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Gadgets & Gizmos

This year’s tech toys help you organize your life, enjoy your hobbies—and get in touch with that inner 12-year-old

Gadgets that are fun to use, look snazzy and actually enhance whatever it is you’re doing are tough to find in one package. Some of my coolest-seeming acquisitions end up proving too annoying (like the fax machine that’s supposed to share my voice phone line) or wind up too quickly outmoded (but I still have a DAT machine).

So it’s nice to lead off this list with a gadget that meets the above requirements. Microsoft’s Fingerprint Reader is smaller than your computer mouse, plugs into a USB port, and replaces all that username-password data entry with the touch of a finger—a finger with a print you’ve previously registered with the unit’s DigitalPersona software. Visit the Web sites on which you’re registered and enter your info once more to teach the reader your passwords, and after that you merely press your fingertip against the sticky, red-lighted recognition window. A beep sounds and you’re in. It works seamlessly with Microsoft’s own Internet Explorer and AOL (which uses IE technology); not surprisingly, given a long-standing animosity, it works only occasionally with Netscape. Be sure to keep a written list of those username-password combos tucked away, too. No sense trusting computers more than we have to.

The hottest item on everybody’s list would seem to be an MP3 player, such as the Apple iPod, but this category is now so popular that it’s been cluttered with a dizzying array of specs and stylings. The smallest and cheapest players, like the Creative Nomad MuVo NX, use flash memory for data storage. They don’t store much and have the most expensive byte-for-byte cost, but they won’t skip when you are. Next up in size are the mini hard-drive units, like the iPod Mini and the Rio Carbon, which sacrifice disk space for size—but they’re not really all that much smaller than players with large hard drives (10 gigabytes or greater), like the Creative Nomad Jukebox Zen Xtra, which boasts a capacity of about 17,000 songs. Be sure you’re happy with whatever system your player uses to obtain its music, and hold out for a reasonable display. It takes a lot of downloading and configuration to put your tunes at hand. Me? I’m still using a little minidisc player.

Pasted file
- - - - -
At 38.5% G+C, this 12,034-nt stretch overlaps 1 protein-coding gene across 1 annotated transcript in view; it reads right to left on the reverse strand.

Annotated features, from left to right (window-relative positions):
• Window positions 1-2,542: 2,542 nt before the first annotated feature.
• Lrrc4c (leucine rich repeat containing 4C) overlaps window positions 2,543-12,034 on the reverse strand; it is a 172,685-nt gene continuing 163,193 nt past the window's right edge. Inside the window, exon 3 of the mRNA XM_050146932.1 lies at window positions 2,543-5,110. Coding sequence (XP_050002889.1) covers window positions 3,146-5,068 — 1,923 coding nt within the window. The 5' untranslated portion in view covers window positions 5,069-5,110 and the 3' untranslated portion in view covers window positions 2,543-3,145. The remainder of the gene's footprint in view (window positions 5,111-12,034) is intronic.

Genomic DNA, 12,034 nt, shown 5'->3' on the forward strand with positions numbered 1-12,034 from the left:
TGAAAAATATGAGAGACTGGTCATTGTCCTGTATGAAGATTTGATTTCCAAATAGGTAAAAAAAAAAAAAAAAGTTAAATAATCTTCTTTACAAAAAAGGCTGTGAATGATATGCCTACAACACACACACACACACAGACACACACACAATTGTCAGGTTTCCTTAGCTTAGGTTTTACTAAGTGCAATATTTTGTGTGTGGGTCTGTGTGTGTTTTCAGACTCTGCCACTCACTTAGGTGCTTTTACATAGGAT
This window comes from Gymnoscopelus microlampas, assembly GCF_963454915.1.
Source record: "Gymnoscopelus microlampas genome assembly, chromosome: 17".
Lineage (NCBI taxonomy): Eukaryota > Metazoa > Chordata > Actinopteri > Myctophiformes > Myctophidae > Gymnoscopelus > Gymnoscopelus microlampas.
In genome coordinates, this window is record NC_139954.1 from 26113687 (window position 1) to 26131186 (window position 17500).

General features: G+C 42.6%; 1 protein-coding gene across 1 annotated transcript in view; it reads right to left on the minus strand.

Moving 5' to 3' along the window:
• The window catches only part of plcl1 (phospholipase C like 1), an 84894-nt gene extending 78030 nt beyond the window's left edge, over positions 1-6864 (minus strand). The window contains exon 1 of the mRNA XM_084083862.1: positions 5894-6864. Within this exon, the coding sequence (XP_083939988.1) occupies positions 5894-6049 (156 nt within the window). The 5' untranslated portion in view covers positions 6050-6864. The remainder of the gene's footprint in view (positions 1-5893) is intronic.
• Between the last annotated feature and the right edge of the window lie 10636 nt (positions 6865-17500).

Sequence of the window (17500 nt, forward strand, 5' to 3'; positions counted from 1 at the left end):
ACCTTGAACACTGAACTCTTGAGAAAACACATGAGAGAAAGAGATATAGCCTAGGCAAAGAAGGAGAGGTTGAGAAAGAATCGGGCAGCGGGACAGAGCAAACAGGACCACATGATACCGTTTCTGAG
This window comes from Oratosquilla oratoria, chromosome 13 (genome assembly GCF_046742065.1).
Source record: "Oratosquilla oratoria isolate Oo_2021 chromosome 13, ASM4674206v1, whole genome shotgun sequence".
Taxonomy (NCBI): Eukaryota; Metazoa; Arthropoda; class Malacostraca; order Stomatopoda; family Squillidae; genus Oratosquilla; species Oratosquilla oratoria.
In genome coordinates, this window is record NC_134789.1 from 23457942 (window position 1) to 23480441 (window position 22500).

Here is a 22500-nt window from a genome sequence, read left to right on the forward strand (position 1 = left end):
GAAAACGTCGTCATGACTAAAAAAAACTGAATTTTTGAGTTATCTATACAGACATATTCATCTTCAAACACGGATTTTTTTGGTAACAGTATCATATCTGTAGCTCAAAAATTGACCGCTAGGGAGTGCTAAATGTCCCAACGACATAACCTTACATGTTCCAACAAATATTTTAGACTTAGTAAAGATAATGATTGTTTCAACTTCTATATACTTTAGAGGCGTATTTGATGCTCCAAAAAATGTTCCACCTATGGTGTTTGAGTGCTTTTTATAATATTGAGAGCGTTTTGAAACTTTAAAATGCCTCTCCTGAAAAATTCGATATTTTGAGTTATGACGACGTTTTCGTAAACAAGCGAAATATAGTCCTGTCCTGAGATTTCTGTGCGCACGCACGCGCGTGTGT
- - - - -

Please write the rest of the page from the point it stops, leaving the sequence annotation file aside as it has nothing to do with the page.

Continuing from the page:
For the well-heeled photography buff, single-lens-reflex (SLR) digital cameras replicate the look and handling of the classic 35mm cameras. The Canon EOS 20D, with an 8 megapixel resolution, costs about $1,400, but wins a high rating on the many reviews I checked. But when I decided recently to upgrade, I stayed with the LCD screen format and chose the Casio Exilim EX-P600, which is available for less than $400. It features a 6 megapixel resolution, 4X optical zoom, very long life on its proprietary battery, and a surprising number of options that can take you anywhere from a range of preconfigured shots to fully manual operation. And, unlike many cameras in its class, it sports an external flash connector, which I often need to use.